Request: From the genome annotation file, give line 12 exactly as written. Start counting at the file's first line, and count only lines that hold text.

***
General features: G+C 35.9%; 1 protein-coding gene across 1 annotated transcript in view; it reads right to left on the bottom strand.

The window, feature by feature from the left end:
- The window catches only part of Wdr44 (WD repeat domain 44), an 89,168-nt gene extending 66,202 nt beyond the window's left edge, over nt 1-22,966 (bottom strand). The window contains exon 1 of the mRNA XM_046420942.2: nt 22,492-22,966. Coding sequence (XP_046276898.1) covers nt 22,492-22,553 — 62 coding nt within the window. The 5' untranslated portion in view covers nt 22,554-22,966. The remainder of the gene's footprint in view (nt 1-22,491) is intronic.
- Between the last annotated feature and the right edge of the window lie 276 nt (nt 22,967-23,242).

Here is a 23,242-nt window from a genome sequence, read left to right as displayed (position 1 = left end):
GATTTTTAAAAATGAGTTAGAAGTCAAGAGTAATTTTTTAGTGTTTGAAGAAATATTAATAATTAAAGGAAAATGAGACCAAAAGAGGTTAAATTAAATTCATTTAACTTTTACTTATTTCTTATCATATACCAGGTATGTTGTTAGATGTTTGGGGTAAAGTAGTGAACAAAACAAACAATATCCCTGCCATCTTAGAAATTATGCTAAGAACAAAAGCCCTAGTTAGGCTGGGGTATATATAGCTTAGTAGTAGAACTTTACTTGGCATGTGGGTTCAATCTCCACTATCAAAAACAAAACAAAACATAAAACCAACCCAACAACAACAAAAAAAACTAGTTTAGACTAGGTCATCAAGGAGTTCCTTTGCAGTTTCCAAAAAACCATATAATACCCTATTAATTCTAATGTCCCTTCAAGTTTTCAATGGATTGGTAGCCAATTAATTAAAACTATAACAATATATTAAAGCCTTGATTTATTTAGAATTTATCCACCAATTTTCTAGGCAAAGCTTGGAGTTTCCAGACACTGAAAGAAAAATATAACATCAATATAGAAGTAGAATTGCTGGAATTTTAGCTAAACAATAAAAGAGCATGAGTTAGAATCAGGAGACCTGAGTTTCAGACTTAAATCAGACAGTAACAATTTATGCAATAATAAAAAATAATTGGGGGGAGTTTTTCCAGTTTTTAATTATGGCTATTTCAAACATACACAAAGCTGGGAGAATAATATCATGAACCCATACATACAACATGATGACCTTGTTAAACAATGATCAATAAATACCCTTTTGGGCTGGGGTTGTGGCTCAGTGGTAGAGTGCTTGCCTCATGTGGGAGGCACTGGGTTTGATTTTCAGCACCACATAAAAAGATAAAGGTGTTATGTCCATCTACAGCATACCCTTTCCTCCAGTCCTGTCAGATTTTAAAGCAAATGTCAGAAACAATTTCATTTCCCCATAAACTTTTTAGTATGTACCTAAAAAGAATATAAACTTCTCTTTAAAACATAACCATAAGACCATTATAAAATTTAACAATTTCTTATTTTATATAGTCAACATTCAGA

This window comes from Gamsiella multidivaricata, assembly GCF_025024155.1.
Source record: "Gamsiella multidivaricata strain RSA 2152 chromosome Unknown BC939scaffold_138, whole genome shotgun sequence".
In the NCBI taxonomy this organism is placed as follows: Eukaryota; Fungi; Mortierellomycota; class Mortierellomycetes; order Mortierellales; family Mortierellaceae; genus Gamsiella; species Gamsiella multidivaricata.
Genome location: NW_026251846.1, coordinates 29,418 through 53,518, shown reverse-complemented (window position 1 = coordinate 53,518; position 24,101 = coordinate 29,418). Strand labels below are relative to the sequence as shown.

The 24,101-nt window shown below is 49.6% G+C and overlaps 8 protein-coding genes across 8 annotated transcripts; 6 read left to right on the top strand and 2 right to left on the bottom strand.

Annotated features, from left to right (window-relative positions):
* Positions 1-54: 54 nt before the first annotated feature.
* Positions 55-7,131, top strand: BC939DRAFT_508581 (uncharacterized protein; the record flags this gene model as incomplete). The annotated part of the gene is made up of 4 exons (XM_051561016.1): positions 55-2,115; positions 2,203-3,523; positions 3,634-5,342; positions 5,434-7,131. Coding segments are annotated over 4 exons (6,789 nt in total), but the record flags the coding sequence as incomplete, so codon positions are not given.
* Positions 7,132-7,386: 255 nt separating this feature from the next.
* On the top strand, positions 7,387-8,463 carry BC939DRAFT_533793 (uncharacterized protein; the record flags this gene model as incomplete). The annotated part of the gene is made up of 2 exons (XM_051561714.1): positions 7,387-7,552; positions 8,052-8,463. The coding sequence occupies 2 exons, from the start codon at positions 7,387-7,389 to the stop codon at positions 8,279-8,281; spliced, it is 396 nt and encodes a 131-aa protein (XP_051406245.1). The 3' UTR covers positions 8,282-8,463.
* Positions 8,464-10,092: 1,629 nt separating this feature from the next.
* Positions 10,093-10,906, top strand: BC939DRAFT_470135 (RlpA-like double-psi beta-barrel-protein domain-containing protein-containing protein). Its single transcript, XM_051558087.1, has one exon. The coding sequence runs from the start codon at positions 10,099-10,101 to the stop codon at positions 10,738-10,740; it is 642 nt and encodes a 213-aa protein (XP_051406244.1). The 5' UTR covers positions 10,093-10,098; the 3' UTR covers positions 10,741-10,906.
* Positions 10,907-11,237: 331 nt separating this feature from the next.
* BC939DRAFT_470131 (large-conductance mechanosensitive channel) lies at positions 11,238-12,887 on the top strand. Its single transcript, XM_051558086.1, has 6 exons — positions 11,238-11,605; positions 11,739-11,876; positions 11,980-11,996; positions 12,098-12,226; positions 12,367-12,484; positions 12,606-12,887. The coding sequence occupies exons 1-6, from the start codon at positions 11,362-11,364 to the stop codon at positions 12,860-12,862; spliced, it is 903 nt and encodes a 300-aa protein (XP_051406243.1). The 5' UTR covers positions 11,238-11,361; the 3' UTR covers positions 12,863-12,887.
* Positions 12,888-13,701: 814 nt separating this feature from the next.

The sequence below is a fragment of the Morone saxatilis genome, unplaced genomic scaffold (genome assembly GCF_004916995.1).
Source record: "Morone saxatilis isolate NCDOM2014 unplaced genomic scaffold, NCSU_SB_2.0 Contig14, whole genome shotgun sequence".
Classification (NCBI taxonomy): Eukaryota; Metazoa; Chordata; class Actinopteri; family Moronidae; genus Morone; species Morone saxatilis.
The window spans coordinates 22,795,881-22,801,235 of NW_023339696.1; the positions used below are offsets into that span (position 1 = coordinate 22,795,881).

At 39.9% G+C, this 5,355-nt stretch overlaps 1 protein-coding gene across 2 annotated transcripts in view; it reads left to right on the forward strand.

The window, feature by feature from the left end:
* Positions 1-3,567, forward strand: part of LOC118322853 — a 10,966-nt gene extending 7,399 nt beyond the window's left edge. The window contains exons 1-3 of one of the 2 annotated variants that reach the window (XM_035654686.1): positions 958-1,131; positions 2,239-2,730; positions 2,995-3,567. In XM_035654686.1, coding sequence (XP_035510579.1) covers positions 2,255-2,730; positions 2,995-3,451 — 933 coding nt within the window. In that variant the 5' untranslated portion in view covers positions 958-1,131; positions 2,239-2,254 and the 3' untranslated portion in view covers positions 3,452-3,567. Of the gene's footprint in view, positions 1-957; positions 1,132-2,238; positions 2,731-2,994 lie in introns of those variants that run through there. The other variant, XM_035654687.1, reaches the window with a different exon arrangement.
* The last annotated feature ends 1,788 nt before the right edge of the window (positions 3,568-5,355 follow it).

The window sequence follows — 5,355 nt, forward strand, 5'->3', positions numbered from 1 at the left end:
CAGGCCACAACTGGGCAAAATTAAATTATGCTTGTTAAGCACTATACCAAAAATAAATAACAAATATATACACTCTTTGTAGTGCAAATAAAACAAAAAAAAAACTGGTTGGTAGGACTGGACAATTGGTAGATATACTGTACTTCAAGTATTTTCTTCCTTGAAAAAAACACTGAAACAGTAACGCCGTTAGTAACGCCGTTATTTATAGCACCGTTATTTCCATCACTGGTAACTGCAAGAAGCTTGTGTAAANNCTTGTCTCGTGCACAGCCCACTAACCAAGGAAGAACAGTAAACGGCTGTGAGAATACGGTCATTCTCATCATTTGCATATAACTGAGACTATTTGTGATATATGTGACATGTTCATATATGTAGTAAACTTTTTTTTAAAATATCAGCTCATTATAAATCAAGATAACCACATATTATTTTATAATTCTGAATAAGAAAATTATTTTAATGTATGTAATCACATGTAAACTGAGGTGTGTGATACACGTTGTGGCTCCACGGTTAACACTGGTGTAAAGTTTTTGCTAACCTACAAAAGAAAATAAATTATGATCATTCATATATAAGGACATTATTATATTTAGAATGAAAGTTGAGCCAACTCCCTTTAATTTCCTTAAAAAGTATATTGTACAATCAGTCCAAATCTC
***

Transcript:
Annotated features, from left to right (window-relative positions):